Monday, July 28, 2008

No surprises. I'm on the free speech side.

Bexley is considering banning protests that focus on particular residences. The impetus is a request from an abortion provider whose home was picketed this spring. A number of high-profile individuals reside here, and it is not difficult to imagine several different targets for protesters. The idea behind this is that an individual should be protected in their own home, and that protests at a residence are likely to be attempts to harass and intimidate, as opposed to protests that focus on businesses or offices where the acts being protested originate.

Is it inconceivable that I could write something here that could offend some group enough to picket in front of my home and yell hateful things at my toddler daughter? I can imagine it. I would certainly find it to be upsetting.

But it makes me at least as upset to think that the Bexley City Council thinks that they can tell me what sentiments I'm allowed to express when I'm standing on a public sidewalk* in my community. I find it incredibly patronizing when Council President Matt Lampke says:

"They can protest in front of the corporation. They don't need to be protesting in front of their residence."

This sounds as if it would be followed up with "And really, do they need to protest at all? They could always write a letter to the editor of their local paper. And they don't need to sound so angry. A nice, short letter to the editor that politely states their disagreement. That would be much better."

The proposed ordinance, at least as described in the media, sounds patently unconstitutional. Perhaps if it passes I'll go picket in front of Matt's house. Anybody know a good pro bono Constitutional lawyer?

*When I read this story I jokingly asserted that I was sure that the impetus had been someone saying that if they were now going to have to pay for their own sidewalk repairs, Council could at least stop people from marching back and forth on it...


Anonymous said...

I find your blog awfully one sided in terms of the truth. You single out Mr. Lampke in terms of picketing his house when it was Jed Morrison that introduced the ordinance and council was in agreement. Are you really advocating for holding an entire family responsible for the actions of one person? Your toddler daughter shouldn't have to be subjected to the actions of her father and certainly not followed while going to the grocery store. I certainly hope council upholds this ordinance because I shouldn't be held responsible for the sins of my father.

bonobo said...

Anon- first allow me to make a request... if you could post comments under a pseudonym instead of posting 'anonymously,' I would appreciate it. This is mainly because discussions often pull in multiple people who wish to remain anonymous, and if they all use the default name "anonymous" it rapidly becomes very confusing to follow.

Thanks for your consideration, now on to your points:

1) I don't understand your initial charge. I'm guessing that you mean I'm sticking to the truth (which is good), but not telling the whole truth (which is bad). You are certainly welcome to your opinion, but I thought I laid out the case for proponents of the legislation fairly well before I expressed my disagreement.

2) I singled out Matt Lampke because a) he was quoted in the article supporting the ordinance, making him a de facto spokesperson for the ordinance, and b) because if it passes it will be because a majority of council voted for it. As I cannot physically picket multiple houses simultaneously, it makes sense for me to single out one person. Jed Morison would be a good candidate, as the person who introduced the ordinance, but Matt Lampke, as President of the Council is an equally attractive selection because he is the best single representative of the council as a whole.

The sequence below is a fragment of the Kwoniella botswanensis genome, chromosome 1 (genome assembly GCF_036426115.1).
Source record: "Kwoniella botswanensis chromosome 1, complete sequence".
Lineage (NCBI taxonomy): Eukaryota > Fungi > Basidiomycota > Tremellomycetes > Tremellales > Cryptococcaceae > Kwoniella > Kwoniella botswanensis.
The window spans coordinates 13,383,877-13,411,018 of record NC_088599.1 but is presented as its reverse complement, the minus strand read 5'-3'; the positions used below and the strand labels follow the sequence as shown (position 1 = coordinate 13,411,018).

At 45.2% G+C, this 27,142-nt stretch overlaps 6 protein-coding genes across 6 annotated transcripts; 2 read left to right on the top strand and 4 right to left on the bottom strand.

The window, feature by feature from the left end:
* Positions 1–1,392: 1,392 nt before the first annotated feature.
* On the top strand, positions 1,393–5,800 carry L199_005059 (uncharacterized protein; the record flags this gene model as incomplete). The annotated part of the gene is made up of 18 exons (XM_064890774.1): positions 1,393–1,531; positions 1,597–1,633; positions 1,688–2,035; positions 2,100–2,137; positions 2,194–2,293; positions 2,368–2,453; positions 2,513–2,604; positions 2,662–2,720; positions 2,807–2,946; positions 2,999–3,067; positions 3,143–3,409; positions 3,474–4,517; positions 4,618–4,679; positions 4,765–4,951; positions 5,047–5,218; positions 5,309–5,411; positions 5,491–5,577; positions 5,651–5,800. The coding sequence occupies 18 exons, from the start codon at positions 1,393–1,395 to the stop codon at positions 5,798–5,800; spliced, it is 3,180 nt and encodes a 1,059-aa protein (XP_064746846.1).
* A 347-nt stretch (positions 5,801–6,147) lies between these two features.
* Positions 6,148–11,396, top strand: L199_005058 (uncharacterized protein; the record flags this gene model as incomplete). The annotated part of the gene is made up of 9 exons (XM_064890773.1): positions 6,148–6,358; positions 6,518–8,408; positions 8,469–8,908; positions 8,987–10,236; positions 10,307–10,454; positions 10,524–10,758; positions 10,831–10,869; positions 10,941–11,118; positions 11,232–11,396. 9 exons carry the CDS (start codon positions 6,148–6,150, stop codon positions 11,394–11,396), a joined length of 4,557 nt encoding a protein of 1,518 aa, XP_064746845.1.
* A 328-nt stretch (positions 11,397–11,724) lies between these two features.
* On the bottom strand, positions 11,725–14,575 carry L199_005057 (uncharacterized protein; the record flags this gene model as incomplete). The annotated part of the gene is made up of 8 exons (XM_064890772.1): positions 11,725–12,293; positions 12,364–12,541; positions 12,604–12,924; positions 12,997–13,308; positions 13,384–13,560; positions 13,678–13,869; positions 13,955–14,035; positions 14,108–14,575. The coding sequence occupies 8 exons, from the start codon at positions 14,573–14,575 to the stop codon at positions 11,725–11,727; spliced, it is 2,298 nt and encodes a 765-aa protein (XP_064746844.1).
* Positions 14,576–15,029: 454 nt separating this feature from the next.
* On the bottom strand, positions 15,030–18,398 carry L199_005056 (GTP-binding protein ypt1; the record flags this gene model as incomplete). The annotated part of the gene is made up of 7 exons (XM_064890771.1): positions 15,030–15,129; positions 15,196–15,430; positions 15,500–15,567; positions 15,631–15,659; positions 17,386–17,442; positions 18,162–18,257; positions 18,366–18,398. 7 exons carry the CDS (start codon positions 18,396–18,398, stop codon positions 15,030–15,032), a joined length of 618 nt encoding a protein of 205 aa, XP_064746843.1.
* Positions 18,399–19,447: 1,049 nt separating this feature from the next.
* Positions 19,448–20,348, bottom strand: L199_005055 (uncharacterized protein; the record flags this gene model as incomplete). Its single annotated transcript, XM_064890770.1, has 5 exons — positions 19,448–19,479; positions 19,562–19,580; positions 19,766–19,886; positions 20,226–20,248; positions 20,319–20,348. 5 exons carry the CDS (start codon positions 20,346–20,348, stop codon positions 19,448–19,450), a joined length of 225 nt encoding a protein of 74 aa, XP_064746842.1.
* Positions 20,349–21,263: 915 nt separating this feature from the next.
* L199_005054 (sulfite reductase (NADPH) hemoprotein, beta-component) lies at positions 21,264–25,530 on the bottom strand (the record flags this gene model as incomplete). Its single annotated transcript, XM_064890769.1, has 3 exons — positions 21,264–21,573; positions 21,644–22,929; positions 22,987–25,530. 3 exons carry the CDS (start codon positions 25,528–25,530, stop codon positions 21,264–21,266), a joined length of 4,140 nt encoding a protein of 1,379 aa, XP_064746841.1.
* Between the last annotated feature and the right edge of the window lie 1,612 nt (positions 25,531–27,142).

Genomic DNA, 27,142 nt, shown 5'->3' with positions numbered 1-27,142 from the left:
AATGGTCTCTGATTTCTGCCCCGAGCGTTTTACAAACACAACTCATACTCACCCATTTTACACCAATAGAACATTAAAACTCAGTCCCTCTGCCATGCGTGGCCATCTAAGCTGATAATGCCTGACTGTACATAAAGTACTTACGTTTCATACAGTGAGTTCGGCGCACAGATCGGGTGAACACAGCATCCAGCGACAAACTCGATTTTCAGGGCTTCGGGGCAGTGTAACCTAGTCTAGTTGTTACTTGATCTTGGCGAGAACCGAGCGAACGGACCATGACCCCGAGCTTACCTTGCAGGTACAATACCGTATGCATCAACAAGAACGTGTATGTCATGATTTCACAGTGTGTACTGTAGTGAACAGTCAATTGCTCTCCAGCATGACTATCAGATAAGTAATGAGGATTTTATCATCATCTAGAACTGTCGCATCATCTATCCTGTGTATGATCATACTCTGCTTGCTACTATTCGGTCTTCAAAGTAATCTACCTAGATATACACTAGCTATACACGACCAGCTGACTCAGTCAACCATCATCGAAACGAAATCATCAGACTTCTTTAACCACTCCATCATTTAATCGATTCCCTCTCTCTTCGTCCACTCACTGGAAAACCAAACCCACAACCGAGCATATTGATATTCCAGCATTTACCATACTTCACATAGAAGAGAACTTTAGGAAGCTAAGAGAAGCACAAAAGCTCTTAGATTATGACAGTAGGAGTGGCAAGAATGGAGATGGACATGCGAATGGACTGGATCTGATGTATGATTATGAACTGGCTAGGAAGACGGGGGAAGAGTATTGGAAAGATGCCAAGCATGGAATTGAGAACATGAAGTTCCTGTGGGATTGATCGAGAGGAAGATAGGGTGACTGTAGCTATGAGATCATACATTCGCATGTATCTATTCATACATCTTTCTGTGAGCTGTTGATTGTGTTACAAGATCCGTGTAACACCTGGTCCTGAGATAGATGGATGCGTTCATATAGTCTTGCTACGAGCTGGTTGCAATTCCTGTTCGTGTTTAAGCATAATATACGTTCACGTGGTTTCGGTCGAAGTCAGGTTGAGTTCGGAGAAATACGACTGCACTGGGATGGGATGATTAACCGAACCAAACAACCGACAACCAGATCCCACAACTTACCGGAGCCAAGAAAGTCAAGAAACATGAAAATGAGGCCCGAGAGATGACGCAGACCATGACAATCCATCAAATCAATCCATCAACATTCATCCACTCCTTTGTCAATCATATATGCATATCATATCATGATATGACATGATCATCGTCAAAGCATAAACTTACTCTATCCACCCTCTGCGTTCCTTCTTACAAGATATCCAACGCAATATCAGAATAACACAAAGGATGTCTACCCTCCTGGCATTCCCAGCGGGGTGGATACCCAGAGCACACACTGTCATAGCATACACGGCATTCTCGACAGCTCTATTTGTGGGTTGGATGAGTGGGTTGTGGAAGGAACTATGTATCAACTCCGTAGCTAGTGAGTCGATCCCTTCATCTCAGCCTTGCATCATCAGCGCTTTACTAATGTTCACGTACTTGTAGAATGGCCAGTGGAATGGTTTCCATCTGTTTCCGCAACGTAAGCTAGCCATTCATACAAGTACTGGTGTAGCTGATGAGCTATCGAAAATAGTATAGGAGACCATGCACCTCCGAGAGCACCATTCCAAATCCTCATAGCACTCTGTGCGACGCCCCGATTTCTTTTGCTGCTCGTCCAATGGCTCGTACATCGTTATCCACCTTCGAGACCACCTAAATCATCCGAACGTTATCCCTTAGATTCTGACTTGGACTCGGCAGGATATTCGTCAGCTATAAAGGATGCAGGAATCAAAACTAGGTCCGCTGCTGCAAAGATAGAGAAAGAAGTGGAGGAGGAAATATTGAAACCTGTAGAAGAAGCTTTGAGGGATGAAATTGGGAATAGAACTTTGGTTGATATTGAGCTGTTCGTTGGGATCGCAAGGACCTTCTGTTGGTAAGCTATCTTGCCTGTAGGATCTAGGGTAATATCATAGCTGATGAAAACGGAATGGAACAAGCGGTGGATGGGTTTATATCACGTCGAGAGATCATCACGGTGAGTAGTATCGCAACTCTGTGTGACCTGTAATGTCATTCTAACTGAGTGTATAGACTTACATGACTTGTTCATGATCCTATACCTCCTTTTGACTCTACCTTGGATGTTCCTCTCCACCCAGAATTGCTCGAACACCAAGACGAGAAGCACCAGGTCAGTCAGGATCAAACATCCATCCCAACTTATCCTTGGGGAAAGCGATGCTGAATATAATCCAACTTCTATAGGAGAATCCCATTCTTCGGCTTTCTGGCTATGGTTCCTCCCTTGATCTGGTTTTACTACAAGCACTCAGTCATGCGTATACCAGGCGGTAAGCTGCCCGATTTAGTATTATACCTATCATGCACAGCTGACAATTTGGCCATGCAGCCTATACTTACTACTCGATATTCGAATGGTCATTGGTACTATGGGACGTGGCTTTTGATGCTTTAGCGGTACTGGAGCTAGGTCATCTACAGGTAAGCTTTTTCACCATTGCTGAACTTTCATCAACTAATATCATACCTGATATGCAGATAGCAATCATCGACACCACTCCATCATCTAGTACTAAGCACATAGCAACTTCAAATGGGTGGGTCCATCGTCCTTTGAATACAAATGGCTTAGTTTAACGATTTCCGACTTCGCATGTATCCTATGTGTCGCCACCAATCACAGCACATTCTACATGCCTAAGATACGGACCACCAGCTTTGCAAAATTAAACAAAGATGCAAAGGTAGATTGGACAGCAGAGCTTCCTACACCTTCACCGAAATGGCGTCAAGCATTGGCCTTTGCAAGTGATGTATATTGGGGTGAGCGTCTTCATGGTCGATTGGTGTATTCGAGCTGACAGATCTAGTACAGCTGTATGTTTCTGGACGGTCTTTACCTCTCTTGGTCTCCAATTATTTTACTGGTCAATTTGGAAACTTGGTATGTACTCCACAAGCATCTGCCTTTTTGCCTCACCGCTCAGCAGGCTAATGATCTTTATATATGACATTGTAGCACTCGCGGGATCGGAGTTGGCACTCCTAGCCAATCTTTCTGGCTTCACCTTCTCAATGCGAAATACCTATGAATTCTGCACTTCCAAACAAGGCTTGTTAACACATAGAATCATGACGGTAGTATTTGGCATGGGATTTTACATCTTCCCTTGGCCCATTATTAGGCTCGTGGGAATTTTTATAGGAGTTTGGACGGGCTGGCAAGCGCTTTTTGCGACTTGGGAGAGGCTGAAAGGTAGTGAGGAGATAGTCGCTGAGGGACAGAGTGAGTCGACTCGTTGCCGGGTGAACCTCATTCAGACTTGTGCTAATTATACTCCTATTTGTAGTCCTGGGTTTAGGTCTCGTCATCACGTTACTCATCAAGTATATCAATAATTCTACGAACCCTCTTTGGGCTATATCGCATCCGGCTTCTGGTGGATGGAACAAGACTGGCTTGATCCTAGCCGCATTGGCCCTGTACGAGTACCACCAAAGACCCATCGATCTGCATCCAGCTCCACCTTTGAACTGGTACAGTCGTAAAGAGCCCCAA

3) I am not advocating anything regarding holding anybody responsible for anything. I'm advocating for the right of people to express their opinions in public places. You could stand in front of my house and demand that the Blue Jackets sign a decent Center for Rick Nash. Nobody in my family is responsible for them failing to do so, but that has nothing to do with your right to express your opinion while standing on the sidewalk. On the other hand, nothing in the proposed ordinance would allow me to picket if I could, in fact, prove that Matt Lampke's entire family played a role in the passage of the ordinance. It is simply irrelevant.

4) Stand on a sidewalk and express your opinion - that's your first amendment right. Follow my daughter to the store, you're on much shakier ground. Picketing a house is not harassment, stalking, or making a threat- in and of itself. Those things are already prohibited by law, no matter where they take place.

5) If your issue with the ordinance is that you should not be held responsible for the sins of your father, why not introduce an ordinance prohibiting anyone within the city limits of Bexley from holding children responsible for the sins of their parents?

6) Finally, although I'm not saying I wouldn't do such a thing, my suggestion that I might picket Matt Lampke's house was primarily to make a rhetorical point. I certainly have nothing but contempt for protesters who are attempting to limit access to legal procedures by harassing the professionals who perform them. But putting a blanket ban on sidewalk signs in front of residences goes too far. While I would never consider yelling hateful things at the Lampke children (or at Matt, for that matter), I would certainly consider a symbolic protest such as the one I suggested. I don't think that such an example of political speech expressed by an individual on public property should be a criminal offense. Furthermore, I am doubtful that an ordinance can be crafted that merely closes loopholes in existing laws without encroaching on behavior that we shouldn't and in fact cannot ban.